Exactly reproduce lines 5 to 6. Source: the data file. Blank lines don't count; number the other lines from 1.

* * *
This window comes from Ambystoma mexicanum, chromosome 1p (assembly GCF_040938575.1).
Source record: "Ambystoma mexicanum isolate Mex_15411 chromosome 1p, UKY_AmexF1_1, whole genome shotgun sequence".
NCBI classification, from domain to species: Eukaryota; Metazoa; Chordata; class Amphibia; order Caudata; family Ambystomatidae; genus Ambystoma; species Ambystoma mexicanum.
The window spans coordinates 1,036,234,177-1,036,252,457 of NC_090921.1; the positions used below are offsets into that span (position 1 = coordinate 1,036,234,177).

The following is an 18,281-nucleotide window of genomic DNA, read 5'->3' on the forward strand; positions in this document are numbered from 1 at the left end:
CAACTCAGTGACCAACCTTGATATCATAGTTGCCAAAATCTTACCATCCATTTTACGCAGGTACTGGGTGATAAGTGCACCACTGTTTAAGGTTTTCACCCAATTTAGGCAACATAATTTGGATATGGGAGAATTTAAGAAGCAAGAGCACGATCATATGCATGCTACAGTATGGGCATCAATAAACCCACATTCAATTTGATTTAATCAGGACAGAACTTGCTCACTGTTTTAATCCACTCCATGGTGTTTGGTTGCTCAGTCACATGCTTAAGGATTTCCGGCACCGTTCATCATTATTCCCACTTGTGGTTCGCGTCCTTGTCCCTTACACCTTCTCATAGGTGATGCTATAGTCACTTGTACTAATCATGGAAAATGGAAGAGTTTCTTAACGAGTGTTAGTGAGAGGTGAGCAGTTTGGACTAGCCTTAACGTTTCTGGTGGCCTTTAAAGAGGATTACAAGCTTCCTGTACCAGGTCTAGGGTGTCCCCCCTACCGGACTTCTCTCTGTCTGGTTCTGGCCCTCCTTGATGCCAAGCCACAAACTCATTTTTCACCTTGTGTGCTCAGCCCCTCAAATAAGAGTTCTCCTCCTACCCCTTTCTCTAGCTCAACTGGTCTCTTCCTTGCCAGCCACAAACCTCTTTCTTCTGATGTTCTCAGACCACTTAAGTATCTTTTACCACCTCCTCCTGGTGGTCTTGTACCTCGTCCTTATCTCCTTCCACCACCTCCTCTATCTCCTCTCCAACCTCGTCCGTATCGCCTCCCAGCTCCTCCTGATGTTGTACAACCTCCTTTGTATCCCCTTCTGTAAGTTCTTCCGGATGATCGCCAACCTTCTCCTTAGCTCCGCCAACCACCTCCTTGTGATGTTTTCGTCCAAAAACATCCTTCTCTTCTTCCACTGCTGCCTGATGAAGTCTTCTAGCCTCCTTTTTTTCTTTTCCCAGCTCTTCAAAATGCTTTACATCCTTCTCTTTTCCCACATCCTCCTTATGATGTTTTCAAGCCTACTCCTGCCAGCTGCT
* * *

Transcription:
The following is an 18,281-nucleotide window of genomic DNA, read 5'->3' on the forward strand; positions in this document are numbered from 1 at the left end:
CAACTCAGTGACCAACCTTGATATCATAGTTGCCAAAATCTTACCATCCATTTTACGCAGGTACTGGGTGATAAGTGCACCACTGTTTAAGGTTTTCACCCAATTTAGGCAACATAATTTGGATATGGGAGAATTTAAGAAGCAAGAGCACGATCATATGCATGCTACAGTATGGGCATCAATAAACCCACATTCAATTTGATTTAATCAGGACAGAACTTGCTCACTGTTTTAATCCACTCCATGGTGTTTGGTTGCTCAGTCACATGCTTAAGGATTTCCGGCACCGTTCATCATTATTCCCACTTGTGGTTCGCGTCCTTGTCCCTTACACCTTCTCATAGGTGATGCTATAGTCACTTGTACTAATCATGGAAAATGGAAGAGTTTCTTAACGAGTGTTAGTGAGAGGTGAGCAGTTTGGACTAGCCTTAACGTTTCTGGTGGCCTTTAAAGAGGATTACAAGCTTCCTGTACCAGGTCTAGGGTGTCCCCCCTACCGGACTTCTCTCTGTCTGGTTCTGGCCCTCCTTGATGCCAAGCCACAAACTCATTTTTCACCTTGTGTGCTCAGCCCCTCAAATAAGAGTTCTCCTCCTACCCCTTTCTCTAGCTCAACTGGTCTCTTCCTTGCCAGCCACAAACCTCTTTCTTCTGATGTTCTCAGACCACTTAAGTATCTTTTACCACCTCCTCCTGGTGGTCTTGTACCTCGTCCTTATCTCCTTCCACCACCTCCTCTATCTCCTCTCCAACCTCGTCCGTATCGCCTCCCAGCTCCTCCTGATGTTGTACAACCTCCTTTGTATCCCCTTCTGTAAGTTCTTCCGGATGATCGCCAACCTTCTCCTTAGCTCCGCCAACCACCTCCTTGTGATGTTTTCGTCCAAAAACATCCTTCTCTTCTTCCACTGCTGCCTGATGAAGTCTTCTAGCCTCCTTTTTTTCTTTTCCCAGCTCTTCAAAATGCTTTACATCCTTCTCTTTTCCCACATCCTCCTTATGATGTTTTCAAGCCTACTCCTGCCAGCTGCT